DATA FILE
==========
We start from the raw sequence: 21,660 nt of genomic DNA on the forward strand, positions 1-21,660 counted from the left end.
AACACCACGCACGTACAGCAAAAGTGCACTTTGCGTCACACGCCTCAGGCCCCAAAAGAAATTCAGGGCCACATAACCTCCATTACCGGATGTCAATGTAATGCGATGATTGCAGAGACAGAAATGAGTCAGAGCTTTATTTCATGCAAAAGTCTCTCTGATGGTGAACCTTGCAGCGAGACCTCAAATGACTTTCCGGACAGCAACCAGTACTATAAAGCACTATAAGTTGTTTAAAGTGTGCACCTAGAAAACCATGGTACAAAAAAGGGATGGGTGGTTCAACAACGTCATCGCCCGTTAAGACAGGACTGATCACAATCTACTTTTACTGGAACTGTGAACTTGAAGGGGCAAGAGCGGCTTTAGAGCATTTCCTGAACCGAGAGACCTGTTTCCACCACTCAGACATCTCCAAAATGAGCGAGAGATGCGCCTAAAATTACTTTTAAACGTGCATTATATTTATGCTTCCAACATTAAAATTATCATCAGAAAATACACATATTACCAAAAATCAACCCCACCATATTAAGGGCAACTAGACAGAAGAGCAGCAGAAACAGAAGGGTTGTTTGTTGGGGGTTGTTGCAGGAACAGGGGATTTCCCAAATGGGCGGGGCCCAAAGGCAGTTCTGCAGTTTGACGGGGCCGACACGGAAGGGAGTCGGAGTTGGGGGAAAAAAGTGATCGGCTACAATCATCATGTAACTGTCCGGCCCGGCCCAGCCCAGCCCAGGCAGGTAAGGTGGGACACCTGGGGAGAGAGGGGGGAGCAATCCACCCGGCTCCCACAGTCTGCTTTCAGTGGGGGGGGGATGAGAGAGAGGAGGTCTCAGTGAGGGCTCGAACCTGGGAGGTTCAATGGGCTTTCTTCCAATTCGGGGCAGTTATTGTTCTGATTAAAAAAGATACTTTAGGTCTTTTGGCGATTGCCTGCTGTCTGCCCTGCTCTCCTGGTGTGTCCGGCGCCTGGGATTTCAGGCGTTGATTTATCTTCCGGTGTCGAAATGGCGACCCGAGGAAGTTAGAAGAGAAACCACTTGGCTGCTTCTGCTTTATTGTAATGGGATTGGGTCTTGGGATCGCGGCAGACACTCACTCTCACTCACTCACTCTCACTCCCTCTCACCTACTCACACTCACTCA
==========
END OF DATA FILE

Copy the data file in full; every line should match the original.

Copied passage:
We start from the raw sequence: 21,660 nt of genomic DNA on the forward strand, positions 1-21,660 counted from the left end.
AACACCACGCACGTACAGCAAAAGTGCACTTTGCGTCACACGCCTCAGGCCCCAAAAGAAATTCAGGGCCACATAACCTCCATTACCGGATGTCAATGTAATGCGATGATTGCAGAGACAGAAATGAGTCAGAGCTTTATTTCATGCAAAAGTCTCTCTGATGGTGAACCTTGCAGCGAGACCTCAAATGACTTTCCGGACAGCAACCAGTACTATAAAGCACTATAAGTTGTTTAAAGTGTGCACCTAGAAAACCATGGTACAAAAAAGGGATGGGTGGTTCAACAACGTCATCGCCCGTTAAGACAGGACTGATCACAATCTACTTTTACTGGAACTGTGAACTTGAAGGGGCAAGAGCGGCTTTAGAGCATTTCCTGAACCGAGAGACCTGTTTCCACCACTCAGACATCTCCAAAATGAGCGAGAGATGCGCCTAAAATTACTTTTAAACGTGCATTATATTTATGCTTCCAACATTAAAATTATCATCAGAAAATACACATATTACCAAAAATCAACCCCACCATATTAAGGGCAACTAGACAGAAGAGCAGCAGAAACAGAAGGGTTGTTTGTTGGGGGTTGTTGCAGGAACAGGGGATTTCCCAAATGGGCGGGGCCCAAAGGCAGTTCTGCAGTTTGACGGGGCCGACACGGAAGGGAGTCGGAGTTGGGGGAAAAAAGTGATCGGCTACAATCATCATGTAACTGTCCGGCCCGGCCCAGCCCAGCCCAGGCAGGTAAGGTGGGACACCTGGGGAGAGAGGGGGGAGCAATCCACCCGGCTCCCACAGTCTGCTTTCAGTGGGGGGGGGATGAGAGAGAGGAGGTCTCAGTGAGGGCTCGAACCTGGGAGGTTCAATGGGCTTTCTTCCAATTCGGGGCAGTTATTGTTCTGATTAAAAAAGATACTTTAGGTCTTTTGGCGATTGCCTGCTGTCTGCCCTGCTCTCCTGGTGTGTCCGGCGCCTGGGATTTCAGGCGTTGATTTATCTTCCGGTGTCGAAATGGCGACCCGAGGAAGTTAGAAGAGAAACCACTTGGCTGCTTCTGCTTTATTGTAATGGGATTGGGTCTTGGGATCGCGGCAGACACTCACTCTCACTCACTCACTCTCACTCCCTCTCACCTACTCACACTCACTCA